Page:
The School first celebrated its birthday on October 23, 1951. The School birthday was the idea of the then director Boris G. Kulnev. Together with Boris E. Zahava they, after lengthy discussions, decided to consider the School had been born on October 23, 1914 when Evgeny B. Vakhtangov delivered to his students the first lecture on K.S. Stanislavsky’s system.
In fact, it all began as far back as in November, 1913 when a group of five students of Moscow higher educational institutions decided to form an amateur Student drama studio.
At one of the meetings the students agreed to invite Evgeny B. Vakhtangov, an actor of the First studio of the Moscow Art Theater, a pupil and follower of the ideas of Konstantin S. Stanislavsky – to teach them.
On December 23, 1913 Evgeny Vakhtangov began the first lesson at the Student drama studio. Vakhtangov was never tired to repeat: “THEATRE IS A FEAST. One should come to the studio in a festive mood. It is necessary to have silver bells tinkle in the artist’s soul! Or huge bells chime! One cannot create anything in an ordinary, everyday, routine state of mind!”.
That evening he stated: “I am Stanislavsky’s pupil. I see the meaning of my work with you in advocating and spreading Stanislavsky’s teaching”.
March 26, 1914 was the day of the first performance staged by the Studio – “The Lanins manor”. It was an utter and complete failure. However, nobody was sad, and Vakhtangov cheerfully told: “Oh yes, here we have failed!” … When the fun was at its highest the voice of the designer Yury Romanenko was heard: “Let us join hands, – he said, – and form a chain!… Now let’s keep silent for a minute, and let this chain link us for ever to each other in art”. Afterwards Vakhtangov often told his students: “Hold the chain!”, thus defining the very essence of his studio.
After the failure the Art theatre prohibited Vakhtangov to work at the Studio, but the students agreed to tell nobody about their lessons, and Vakhtangov never left his charges.
In the autumn of 1914 they rented a small apartment for studies in the Mansurovsky lane (between Ostozhenka and Prechistenka), and began to call the studio “Mansurovsky”.
In the spring of 1917 after a successful show of the students works the Mansurovsky studio obtained the name of the E.V. Vakhtangov Moscow Drama Studio.
On September 13, 1920 the Vakhtangov Studio was accepted in the family of the Art theatre under the name of the 3rd Moscow Art theatre studio. Its first performance was M. Meterlink’s play “Miracle of St. Anthony”. This one-act play and the celebration concert on November 13, 1921 opened the studio’s own premises at 26 Arbat, which has housed the Vakhtangov Theatre ever since. This day became the Birthday of the Theatre to be named after Evgeny Vakhtangov.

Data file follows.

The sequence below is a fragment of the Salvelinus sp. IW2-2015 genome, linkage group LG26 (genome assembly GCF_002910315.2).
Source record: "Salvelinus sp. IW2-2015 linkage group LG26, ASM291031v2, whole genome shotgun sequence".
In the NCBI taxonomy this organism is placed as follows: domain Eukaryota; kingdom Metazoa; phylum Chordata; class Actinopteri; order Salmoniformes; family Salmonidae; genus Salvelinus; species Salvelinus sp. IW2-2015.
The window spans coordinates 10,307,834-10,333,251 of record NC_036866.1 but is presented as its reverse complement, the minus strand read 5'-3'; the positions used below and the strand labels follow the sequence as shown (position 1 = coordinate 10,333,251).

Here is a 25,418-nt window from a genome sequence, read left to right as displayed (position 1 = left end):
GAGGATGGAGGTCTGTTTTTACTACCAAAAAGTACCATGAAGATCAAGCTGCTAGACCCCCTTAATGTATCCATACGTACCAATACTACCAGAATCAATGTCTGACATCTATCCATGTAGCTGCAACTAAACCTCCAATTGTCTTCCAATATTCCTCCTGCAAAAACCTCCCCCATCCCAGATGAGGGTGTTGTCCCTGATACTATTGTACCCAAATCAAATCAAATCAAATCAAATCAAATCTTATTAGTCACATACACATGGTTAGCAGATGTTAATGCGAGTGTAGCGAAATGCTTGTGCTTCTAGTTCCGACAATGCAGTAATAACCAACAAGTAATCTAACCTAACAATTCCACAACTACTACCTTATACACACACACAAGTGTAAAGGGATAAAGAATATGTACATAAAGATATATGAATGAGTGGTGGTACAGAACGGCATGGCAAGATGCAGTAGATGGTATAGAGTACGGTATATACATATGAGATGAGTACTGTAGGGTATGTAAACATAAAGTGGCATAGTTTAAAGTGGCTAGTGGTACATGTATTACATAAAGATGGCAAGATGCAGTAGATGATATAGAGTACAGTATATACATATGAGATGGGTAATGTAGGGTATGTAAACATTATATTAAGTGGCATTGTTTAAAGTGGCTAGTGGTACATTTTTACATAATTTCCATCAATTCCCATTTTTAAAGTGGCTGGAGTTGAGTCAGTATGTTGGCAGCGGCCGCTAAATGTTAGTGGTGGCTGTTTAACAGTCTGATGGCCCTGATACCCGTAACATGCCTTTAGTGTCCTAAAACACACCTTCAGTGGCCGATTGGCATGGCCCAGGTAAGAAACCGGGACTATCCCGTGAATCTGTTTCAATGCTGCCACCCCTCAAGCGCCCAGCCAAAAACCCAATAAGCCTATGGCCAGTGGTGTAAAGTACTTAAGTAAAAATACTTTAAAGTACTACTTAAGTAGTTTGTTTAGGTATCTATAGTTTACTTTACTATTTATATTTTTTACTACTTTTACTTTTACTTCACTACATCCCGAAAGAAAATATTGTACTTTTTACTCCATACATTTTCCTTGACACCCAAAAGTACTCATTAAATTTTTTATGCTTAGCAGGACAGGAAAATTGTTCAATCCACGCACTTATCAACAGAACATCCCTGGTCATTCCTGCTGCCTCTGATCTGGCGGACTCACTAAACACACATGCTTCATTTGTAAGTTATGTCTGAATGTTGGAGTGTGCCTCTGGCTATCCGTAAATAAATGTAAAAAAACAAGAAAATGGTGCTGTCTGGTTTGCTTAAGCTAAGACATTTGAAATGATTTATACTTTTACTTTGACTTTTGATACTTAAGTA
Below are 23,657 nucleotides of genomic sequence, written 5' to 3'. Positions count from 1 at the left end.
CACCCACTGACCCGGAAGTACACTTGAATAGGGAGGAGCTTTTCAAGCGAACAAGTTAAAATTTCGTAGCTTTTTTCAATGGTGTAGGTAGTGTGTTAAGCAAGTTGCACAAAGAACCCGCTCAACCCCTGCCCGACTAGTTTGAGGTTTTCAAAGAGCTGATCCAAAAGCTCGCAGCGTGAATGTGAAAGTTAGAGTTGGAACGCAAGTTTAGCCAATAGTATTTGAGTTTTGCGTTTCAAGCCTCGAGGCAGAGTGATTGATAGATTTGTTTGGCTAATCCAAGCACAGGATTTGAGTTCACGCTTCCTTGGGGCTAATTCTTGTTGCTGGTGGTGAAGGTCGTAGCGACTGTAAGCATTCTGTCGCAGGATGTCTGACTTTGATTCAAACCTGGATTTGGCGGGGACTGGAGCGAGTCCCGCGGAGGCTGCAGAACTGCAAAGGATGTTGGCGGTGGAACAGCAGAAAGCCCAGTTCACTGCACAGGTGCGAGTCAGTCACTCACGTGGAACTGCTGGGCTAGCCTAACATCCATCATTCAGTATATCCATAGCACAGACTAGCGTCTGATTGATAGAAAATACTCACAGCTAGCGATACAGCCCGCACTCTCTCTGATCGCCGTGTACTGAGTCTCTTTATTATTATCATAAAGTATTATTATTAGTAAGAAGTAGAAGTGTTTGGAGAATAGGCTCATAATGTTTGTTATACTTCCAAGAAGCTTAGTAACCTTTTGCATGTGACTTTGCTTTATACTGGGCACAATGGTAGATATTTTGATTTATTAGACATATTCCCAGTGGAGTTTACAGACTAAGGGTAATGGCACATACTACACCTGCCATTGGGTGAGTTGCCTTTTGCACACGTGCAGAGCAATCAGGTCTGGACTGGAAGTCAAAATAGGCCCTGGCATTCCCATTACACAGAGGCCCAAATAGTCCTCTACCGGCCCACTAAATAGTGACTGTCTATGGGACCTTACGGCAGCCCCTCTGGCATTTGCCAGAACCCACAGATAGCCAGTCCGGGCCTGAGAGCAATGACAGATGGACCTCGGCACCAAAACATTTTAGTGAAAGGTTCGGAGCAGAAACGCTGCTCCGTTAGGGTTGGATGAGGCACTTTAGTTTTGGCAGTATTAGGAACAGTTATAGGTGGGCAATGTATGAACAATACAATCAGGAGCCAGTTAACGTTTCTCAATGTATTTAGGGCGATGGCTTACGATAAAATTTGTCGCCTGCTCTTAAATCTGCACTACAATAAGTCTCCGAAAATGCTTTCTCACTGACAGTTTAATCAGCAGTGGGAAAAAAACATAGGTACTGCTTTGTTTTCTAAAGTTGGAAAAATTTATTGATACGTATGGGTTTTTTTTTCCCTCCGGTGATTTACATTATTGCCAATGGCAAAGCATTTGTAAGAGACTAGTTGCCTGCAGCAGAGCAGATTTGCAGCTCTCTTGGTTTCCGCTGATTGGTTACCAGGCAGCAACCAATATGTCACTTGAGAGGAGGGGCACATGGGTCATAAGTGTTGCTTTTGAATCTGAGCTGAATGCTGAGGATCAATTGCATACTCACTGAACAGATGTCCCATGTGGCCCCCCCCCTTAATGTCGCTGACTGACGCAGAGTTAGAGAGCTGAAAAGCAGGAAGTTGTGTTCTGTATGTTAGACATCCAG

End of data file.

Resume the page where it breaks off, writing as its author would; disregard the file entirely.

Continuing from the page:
In 1922, after E.B. Vakhtangov’s death, the question of the further independent existence of the 3rd Moscow Art theatre studio arose. To manage it the Studio participants created an artistic board. But in 1923, V.I. Nemirovich-Danchenko, taking part in the decision of major problems of the life of the Third Studio, appointed Yu. A. Zavadsky its director. However, Yury Zavadsky resigned already in 1924, having been at the head of the 3rd Studio less than a year.
It was then the Studio was “cut off” from the Art theatre and became the State academic studio named after Evgeny Vakhtangov. Osvald F. Glazunov was unanimously elected its new director to hold the position from 1924 till 1932.
In the winter of 1925 O.F. Glazunov signed the order to appoint Boris Ye. Zakhava head of the teaching and educational department of the Studio. It was Boris Zakhava who in 1924 formulated the idea which was to form the basis of the “multi-chair” method of teaching at the Vakhtangov school.
In 1926 the Studio gained the status of a Theatre with its own permanently operating drama school. In 1932 the School was promoted to a theatrical college.
On January 1, 1937 the School moved to a specially erected building in the Bolshoy Nikolopeskovsky lane (designed by the architect N.A. Kruglov).
In 1939 the School was awarded the name of Boris Shchukin (1894-1939), a great Russian actor, a pupil of E. Vakhtangov.
The School has never interrupted its life, continuing it even in the times of hardships. When during the Great Patriotic War it was moved to Omsk together with the Theatre, the teaching process continued there. It was suspended only in August, 1942 – for there were absolutely no conditions for study. Returning to Moscow in the autumn of 1943 the School resumed its work in its native premises where it has existed till nowadays.
In 1945 the School became a higher educational institution and obtained the name of the Boris Shchukin Higher drama school at the Evgeny Vakhtangov State academic theatre.
At different times the School was headed by B.E. Zahava (1925-1949 and 1953-1975), B.G. Kulnev (1949-1953), G.A. Pelisov (1975-1987), V.A. Etush (1987-2003).
In 2003 the School was transformed into the Drama institute named after Boris Shchukin. It was the Vladimir A. Etush, remaining the art director, was succeeded at the position of the rector by Evgeny V. Knyazev.
A century has passed. Summing it up, we can state that the Boris Shchukin Drama institute – Vakhtangov school – has much to be proud of.
During a hundred years there have been 117 actor graduate classes (2338 persons), 52 director graduate classes (1231 persons) and 1 stage engineer graduate class(10 persons). Among the graduates there are 203 national artists, 268 honored artists, 60 professors, 63 winners of various awards, including state ones, 35 honored art workers, 16 honored culture workers and 4 Heroes of Socialist labor.